The governor halted the project Oct. 7, saying the initial $8.7 billion cost might have reached $14 billion and the state couldn’t afford it. Christie, a first-term Republican, then agreed to delay a final decision two weeks at U.S. Transportation Secretary Ray LaHood’s request.
“We do not anticipate making an announcement today,” Michael Drewniak, Christie’s press secretary, said in an interview at the Statehouse in Trenton. “The governor expects to receive all information from people on his working group. He’s probably going to be working on this through the weekend.”
A decision may come next week, Drewniak said.
U.S. Senator Frank Lautenberg, speaking to reporters at Newark’s Penn Station, said federal officials told him that the true tunnel cost estimate is $9.7 billion, about $4 billion below the high end of Christie’s projection. Lautenberg said the governor “fabricated” his estimates.
Drewniak declined to comment on Lautenberg’s remarks.
Federal Transit Administration staffers estimated the project would cost between $10.9 billion and $13.7 billion, according to an Oct. 7 memo to Christie from the tunnel’s executive steering committee, which includes officials from the state Department of Transportation, the Port Authority of New York & New Jersey and New Jersey Transit.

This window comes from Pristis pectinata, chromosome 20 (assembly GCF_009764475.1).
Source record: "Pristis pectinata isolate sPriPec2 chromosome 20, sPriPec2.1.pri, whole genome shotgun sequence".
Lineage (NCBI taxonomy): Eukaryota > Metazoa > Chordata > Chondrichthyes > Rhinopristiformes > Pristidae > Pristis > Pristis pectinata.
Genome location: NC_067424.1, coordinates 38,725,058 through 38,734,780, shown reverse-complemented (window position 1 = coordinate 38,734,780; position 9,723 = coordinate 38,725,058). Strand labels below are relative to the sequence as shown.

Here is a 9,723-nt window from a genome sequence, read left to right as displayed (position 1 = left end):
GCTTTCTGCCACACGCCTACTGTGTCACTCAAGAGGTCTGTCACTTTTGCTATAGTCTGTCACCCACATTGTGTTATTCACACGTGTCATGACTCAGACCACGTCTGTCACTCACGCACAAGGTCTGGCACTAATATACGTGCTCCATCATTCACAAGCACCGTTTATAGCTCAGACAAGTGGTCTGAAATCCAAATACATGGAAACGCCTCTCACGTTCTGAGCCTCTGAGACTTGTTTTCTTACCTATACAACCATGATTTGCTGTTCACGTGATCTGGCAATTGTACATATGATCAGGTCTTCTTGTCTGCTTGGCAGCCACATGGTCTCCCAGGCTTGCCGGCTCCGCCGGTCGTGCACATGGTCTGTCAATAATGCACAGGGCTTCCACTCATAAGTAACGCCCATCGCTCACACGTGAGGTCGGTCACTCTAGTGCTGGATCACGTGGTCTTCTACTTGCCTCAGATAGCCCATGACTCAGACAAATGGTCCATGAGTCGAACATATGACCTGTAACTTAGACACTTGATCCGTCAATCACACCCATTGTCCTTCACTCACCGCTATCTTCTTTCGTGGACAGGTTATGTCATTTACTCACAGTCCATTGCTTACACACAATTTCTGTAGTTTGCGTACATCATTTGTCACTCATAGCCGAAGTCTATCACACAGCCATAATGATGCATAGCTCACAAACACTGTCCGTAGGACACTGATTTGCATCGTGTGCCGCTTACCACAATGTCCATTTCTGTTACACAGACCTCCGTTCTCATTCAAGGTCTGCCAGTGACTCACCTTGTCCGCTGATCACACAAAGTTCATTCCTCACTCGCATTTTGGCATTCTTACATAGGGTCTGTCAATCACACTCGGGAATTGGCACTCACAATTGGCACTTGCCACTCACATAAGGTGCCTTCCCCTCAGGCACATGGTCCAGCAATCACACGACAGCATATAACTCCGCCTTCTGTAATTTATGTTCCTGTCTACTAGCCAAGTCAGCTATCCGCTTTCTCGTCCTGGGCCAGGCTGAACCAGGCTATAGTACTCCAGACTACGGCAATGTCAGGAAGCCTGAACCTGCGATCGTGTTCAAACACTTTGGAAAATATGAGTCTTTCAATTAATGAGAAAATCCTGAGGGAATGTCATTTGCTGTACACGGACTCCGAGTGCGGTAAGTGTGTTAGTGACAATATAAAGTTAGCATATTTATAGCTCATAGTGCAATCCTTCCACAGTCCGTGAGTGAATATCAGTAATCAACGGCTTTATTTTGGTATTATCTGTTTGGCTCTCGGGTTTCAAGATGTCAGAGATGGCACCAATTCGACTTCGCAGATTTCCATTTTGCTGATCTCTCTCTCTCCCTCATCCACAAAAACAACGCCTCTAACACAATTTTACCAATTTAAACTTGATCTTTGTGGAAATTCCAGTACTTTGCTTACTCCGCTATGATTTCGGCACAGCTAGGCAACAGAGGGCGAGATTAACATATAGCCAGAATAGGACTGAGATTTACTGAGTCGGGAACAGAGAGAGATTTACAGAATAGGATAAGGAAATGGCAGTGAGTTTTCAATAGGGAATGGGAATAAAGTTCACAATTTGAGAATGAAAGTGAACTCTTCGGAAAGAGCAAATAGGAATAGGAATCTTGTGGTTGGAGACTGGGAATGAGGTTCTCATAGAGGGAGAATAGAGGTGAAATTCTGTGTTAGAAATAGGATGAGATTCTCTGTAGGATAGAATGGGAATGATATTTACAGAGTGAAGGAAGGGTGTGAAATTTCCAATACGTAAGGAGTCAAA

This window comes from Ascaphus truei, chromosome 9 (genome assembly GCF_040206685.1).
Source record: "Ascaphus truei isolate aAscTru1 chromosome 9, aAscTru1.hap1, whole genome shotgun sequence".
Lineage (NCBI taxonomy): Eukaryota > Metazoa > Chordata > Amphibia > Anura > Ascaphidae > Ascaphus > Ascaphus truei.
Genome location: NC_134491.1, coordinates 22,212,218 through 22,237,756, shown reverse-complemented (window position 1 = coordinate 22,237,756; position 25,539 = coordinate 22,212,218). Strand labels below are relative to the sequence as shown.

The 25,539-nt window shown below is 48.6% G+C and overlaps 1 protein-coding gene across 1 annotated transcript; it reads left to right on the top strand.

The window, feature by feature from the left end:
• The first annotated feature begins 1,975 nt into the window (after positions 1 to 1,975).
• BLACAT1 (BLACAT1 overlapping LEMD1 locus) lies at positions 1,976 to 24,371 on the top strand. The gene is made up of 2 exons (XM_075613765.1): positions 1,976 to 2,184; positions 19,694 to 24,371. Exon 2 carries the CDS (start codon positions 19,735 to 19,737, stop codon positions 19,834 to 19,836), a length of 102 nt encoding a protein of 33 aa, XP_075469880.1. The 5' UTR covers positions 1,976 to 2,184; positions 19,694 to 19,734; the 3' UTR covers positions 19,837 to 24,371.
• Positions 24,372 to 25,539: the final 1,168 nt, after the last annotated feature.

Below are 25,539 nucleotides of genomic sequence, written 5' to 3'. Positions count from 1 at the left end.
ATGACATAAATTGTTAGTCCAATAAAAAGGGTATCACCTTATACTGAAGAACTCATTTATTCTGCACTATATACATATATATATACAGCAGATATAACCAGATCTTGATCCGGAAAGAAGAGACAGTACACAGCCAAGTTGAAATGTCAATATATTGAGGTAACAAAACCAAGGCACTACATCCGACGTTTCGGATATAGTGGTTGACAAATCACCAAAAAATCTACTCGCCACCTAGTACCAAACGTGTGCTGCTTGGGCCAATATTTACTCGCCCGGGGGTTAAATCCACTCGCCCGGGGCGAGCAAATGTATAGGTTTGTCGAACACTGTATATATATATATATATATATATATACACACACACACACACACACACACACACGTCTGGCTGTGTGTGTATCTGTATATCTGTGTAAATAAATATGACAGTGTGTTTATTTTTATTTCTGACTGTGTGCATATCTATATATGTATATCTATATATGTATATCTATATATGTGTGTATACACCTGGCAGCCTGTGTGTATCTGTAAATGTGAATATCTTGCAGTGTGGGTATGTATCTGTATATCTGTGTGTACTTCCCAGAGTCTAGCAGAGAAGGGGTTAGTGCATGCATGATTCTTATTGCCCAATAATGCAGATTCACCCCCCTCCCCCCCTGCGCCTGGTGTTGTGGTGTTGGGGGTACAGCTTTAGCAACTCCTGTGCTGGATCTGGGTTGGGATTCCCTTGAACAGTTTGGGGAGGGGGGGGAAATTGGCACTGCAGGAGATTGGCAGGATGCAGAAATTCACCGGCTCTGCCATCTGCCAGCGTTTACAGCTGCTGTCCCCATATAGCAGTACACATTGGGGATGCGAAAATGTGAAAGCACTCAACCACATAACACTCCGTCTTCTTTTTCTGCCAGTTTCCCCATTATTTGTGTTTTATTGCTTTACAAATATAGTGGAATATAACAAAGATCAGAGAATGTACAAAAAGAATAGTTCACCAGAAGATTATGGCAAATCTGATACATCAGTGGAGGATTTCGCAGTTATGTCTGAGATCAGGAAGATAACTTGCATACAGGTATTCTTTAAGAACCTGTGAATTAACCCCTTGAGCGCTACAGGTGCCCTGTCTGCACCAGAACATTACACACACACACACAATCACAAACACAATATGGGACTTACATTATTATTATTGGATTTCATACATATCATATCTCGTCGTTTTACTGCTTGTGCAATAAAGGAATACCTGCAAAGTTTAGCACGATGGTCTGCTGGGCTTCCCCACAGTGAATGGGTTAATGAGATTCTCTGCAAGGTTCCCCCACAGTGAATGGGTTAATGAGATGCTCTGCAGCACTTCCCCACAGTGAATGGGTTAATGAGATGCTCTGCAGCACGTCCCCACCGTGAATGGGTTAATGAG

Democrats, who control the state Legislature and New Jersey’s two U.S. Senate seats, have said canceling the tunnel project would be one of the worst decisions a governor has ever made.
The 8.8-mile (14.2-kilometer) conduit was meant to double the number of commuter trains to New York during peak times. It would reduce round-trip commutes by as much as 30 minutes, and boost the value of homes near transit stations by $18 billion, according to the Regional Plan Association, a New York-based transit-advocacy group.
Under the original plan, the federal government and Port Authority each were to pay $3 billion for the work, and the state $2.7 billion. Christie said state taxpayers would be “on the hook” for anything more.
Lautenberg said the latest federal estimate includes $1 billion for overruns on the project known as Access to the Region’s Core.
“We now have a real figure of what the cost of the ARC tunnel will be that includes overruns,” he said. “We’ve got to get on with this because right now we are losing momentum.”
Assembly Majority Leader Joseph Cryan today called on Christie to restart the project at once.
“People have been needlessly shoved onto the unemployment line the last two weeks thanks to Governor Christie,” Cryan, a Union Democrat, said in a statement. “Governor Christie needs to stop fiddling and get this project moving again for the benefit of New Jersey.”
To contact the editor responsible for this story: Mark Tannenbaum at email@example.com